Tension is said to be mounting in the Kwesimintim constituency of the National Democratic Congress following sharp disagreements among the executives over moves to raise GHC4,000 out of proceeds from public toilets to pay a debt in respect of credit purchase of “waakye” incurred in the name of the party by the constituency chairman, Alhaji Alidu Mahama.
The GHC4,000 worth of 'waakye', which was bought on behalf of the party from 2010 to 2012, was said to have been used to feed party supporters and polling station agents during the 2012 elections.
The food was prepared and supplied by the proprietress of ‘ONE IN TOWN', a popular 'waakye' joint at the Tanokrom Ahmadiyya area.
But two years down the lane, all efforts by the 'waakye' seller to retrieve her money had proved futile, leaving her with the only option of dragging Alhaji Alidu to a commercial court in Sekondi where it was ordered that the chairman’s private bungalow should be sold out to settle the debt.
A notice was accordingly issued and posted on the building, inviting prospective buyers to come and buy it.
In an effort to save the embattled chairman from the embarrassing situation, some of the executives of the party have suggested proceeds from public toilets in the area should be used to pay the debt to ensure that Alhaji Alidu’s house is not sold.
But some of the executives are kicking vehemently against the moves to settle the debt with proceeds from public toilets.
According to them, funds were released from the national headquarters to cater for all expenses incurred during the stipulated period and do not know how the GH 4,000 debt came about.
The executives have therefore urged their chairman to go and look for money elsewhere to settle that debt without involving the party.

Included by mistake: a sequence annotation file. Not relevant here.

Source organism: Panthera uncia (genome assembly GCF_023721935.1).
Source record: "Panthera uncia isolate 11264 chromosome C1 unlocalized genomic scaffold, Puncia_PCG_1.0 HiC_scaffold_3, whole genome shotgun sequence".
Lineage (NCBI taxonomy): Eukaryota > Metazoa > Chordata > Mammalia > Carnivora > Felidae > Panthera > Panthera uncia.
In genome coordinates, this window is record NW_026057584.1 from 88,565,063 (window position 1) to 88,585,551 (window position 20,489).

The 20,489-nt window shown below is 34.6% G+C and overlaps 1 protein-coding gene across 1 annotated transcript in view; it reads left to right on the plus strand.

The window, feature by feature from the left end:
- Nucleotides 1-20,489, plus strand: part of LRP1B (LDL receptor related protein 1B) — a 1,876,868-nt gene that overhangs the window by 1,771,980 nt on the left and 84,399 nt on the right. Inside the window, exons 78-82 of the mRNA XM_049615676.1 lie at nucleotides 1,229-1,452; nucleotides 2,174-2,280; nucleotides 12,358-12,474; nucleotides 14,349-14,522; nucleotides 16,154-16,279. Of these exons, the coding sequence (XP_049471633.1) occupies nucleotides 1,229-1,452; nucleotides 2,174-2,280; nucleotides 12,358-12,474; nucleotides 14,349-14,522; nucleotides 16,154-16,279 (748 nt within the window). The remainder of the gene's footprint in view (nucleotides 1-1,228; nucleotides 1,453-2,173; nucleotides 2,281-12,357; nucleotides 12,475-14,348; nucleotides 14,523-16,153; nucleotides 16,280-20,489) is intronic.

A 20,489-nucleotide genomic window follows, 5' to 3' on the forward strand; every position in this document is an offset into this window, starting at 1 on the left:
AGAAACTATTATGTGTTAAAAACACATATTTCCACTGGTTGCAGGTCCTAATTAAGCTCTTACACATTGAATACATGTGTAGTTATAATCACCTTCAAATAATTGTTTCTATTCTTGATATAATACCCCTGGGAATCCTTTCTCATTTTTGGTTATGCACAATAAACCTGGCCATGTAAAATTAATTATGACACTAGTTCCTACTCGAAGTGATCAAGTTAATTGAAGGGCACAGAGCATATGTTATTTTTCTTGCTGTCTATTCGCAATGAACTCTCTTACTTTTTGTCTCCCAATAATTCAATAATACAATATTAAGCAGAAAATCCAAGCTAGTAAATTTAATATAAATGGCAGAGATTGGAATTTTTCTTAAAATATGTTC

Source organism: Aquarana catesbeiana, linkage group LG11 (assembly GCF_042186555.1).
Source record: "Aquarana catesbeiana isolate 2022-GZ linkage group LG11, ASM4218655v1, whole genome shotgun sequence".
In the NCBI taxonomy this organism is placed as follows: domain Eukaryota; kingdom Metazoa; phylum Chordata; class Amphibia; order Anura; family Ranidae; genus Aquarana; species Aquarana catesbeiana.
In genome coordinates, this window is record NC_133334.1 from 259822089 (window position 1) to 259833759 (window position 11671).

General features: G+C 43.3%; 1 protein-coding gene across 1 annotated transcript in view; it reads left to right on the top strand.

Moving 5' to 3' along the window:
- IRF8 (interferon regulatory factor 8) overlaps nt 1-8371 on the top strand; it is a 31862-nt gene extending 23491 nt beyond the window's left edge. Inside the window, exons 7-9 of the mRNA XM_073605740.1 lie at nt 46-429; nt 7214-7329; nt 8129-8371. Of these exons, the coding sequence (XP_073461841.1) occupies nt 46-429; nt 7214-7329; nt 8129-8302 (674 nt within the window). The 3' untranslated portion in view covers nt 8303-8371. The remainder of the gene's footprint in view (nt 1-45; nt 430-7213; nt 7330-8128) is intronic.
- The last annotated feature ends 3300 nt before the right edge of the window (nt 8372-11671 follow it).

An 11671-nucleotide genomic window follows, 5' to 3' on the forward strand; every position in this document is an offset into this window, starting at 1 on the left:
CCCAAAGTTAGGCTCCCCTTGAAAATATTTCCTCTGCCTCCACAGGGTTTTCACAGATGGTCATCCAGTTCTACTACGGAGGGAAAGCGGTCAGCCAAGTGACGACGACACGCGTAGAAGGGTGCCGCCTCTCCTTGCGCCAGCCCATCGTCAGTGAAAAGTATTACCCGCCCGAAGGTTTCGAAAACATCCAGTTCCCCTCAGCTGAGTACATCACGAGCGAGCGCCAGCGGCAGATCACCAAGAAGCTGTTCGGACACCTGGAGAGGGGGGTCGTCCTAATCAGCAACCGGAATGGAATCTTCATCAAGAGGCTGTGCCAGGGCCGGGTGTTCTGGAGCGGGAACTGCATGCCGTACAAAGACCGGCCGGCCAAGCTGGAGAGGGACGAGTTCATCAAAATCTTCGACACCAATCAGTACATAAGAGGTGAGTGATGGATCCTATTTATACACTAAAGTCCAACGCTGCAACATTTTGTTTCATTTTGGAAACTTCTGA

Speaking on local radio stations yesterday, the Propaganda Secretary, Alhaji Nii Maaquaye Dawda, insisted that the NDC did not in any way owe any 'waakye' seller and urged members of the public to see the debt as a personal one of the chairman.
He also rubbished claims by the chairman that the debt was incurred during the biometric registration exercise and the December 7 and 8 general elections.
Alhaji Dawda vowed that it would only be over his dead body that proceeds from public toilets, which are ‘owned’ by the party, would be used to settle that 'senseless' debt.
The Propaganda secretary recalled that during the biometric registration exercise in 2010, orders were received from national headquarters that all constituency executives should get themselves actively involved in the exercise by going round to ensure that all eligible voters were registered.
He insisted that enough funds were released to cover the 40-day exercise, adding that all polling station agents who worked for the party during the 2012 elections were also catered for by headquarters. “So it is only the chairman who knows how the GH 4,000 'waakye' debt came about,” he maintained, adding “he should stop wasting our time and ears with such trivialities.”
Niii Maaquayer described the debt as a strategy by some disgruntled members within the party to break the constituency's foundation and prevent it from snatching the seat in 2016.
The New Statesman has gathered that the 'waakye' debt is not GH 4,000 as members of the public were made to believe but rather Gh 48,000. All efforts to contact Alhaji Alidu for his side of the story have proved futile because his mobile phone has been switched off.
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